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Document Type

Article

Abstract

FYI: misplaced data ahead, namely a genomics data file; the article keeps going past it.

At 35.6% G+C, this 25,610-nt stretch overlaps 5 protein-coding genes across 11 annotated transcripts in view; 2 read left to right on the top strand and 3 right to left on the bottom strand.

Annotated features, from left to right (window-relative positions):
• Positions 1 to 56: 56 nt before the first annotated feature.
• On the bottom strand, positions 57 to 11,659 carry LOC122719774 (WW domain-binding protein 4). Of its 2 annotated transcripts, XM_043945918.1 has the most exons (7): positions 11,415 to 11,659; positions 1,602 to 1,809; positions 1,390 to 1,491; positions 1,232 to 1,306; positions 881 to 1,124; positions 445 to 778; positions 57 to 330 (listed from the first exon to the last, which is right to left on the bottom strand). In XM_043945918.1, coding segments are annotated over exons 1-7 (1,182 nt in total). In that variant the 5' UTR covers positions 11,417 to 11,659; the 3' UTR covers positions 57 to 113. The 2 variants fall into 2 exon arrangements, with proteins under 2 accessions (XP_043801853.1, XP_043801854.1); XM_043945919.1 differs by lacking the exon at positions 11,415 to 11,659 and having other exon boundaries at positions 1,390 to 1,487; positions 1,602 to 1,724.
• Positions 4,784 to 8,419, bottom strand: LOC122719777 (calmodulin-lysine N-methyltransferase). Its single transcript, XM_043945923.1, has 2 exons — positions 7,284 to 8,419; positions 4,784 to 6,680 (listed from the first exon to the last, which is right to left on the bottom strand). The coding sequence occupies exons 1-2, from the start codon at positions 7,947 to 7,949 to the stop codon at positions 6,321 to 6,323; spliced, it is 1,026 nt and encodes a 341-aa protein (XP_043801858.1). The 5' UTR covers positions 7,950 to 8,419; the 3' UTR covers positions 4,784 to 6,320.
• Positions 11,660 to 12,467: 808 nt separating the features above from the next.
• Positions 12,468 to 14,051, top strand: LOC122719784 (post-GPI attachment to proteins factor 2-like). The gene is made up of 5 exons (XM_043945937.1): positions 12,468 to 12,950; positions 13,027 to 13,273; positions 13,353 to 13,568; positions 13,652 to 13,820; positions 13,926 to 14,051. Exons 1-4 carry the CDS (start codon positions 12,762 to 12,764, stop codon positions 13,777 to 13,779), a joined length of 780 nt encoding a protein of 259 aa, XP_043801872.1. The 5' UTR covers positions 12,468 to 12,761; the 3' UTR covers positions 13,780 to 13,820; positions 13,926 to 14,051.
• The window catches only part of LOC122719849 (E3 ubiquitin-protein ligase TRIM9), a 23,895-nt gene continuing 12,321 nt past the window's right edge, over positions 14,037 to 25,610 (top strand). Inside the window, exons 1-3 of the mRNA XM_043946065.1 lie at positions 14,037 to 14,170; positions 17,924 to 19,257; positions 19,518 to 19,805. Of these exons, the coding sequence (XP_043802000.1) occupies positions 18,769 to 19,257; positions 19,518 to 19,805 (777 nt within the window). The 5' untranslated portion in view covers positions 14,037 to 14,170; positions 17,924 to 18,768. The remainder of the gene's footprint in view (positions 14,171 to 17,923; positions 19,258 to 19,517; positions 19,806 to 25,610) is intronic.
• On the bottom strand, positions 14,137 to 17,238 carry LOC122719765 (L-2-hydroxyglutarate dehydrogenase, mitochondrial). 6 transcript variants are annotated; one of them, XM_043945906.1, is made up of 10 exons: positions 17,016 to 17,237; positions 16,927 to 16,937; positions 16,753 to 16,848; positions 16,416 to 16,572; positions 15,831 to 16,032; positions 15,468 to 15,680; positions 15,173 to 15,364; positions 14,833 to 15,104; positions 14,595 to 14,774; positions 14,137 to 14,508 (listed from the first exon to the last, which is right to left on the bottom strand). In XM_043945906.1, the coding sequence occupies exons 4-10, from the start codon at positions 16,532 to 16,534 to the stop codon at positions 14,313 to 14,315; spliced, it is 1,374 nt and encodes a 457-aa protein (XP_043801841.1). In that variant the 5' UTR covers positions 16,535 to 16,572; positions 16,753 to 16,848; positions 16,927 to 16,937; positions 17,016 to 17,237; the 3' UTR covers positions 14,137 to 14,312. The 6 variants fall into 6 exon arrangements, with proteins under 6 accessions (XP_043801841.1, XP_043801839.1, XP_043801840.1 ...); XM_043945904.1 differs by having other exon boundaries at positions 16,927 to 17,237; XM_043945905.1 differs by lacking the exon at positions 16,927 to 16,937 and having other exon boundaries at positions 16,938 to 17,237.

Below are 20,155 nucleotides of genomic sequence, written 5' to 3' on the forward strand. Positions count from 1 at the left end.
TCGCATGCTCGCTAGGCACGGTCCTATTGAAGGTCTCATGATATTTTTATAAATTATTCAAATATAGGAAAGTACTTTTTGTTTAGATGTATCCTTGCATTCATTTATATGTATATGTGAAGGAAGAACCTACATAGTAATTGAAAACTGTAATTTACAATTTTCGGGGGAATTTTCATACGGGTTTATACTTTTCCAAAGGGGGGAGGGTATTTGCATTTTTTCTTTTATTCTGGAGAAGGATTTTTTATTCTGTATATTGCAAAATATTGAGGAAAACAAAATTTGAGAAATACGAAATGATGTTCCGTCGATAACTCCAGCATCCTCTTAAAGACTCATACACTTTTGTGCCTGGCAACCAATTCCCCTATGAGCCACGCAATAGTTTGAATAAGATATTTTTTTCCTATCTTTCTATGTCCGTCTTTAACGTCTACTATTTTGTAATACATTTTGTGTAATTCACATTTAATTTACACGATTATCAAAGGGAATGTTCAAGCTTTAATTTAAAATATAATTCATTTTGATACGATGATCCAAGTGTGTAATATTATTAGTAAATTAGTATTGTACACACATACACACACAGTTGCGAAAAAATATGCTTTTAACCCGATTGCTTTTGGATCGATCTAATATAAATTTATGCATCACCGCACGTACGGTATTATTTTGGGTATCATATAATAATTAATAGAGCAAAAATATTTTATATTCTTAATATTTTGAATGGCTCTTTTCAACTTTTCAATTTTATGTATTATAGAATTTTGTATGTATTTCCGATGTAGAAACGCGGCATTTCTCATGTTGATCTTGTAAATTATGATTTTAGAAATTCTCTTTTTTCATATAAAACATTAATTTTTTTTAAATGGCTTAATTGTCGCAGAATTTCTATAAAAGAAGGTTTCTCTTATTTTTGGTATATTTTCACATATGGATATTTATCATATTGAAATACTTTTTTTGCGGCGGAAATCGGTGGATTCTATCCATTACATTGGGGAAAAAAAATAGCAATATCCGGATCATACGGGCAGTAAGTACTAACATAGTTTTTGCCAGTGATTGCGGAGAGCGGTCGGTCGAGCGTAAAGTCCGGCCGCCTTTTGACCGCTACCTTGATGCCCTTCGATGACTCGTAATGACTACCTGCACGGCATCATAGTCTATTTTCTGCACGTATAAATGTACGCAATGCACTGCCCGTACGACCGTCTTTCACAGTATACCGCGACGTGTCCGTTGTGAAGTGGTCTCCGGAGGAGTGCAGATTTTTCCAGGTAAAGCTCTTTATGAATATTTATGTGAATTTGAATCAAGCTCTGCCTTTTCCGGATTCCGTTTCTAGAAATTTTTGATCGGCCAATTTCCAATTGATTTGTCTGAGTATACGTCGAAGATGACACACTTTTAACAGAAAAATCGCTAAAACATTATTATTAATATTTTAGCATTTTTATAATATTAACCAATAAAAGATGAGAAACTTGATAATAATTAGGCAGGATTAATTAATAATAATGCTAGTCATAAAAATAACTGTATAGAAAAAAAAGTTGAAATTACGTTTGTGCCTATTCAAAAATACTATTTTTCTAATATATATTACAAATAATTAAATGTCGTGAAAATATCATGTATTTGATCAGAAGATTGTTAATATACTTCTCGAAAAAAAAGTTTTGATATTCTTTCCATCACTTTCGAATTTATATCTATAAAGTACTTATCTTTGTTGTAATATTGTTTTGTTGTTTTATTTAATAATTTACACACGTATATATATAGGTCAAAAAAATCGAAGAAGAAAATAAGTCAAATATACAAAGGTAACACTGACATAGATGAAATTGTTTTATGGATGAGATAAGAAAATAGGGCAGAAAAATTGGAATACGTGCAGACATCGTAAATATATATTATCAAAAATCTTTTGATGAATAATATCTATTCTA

Narrative interviews documenting individual and community trauma in the Hill District of Pittsburgh emerged from a capstone undergraduate community engagement psychology course that was a joint project between Duquesne University and FOCUS Pittsburgh. The interview project, which we gave the name Voices in the Hill, sought life stories and existential meaning-making of people involved with the Hill District of Pittsburgh, a formerly flourishing African-American community now mired in poverty due to a juncture of sociological, historical, and political forces. Themes that emerged from the interviews included abuse, mental health issues, and failures of the larger society. With the facilitation of FOCUS Pittsburgh, we discuss how these traumatized people created existential meaning and empowerment in their lives. We explore how their individual stories emerged from larger societal processes such as racism, discrimination, and loss of community, as well as other impacts of “root shock.” We also share the moving impact of the work on students.

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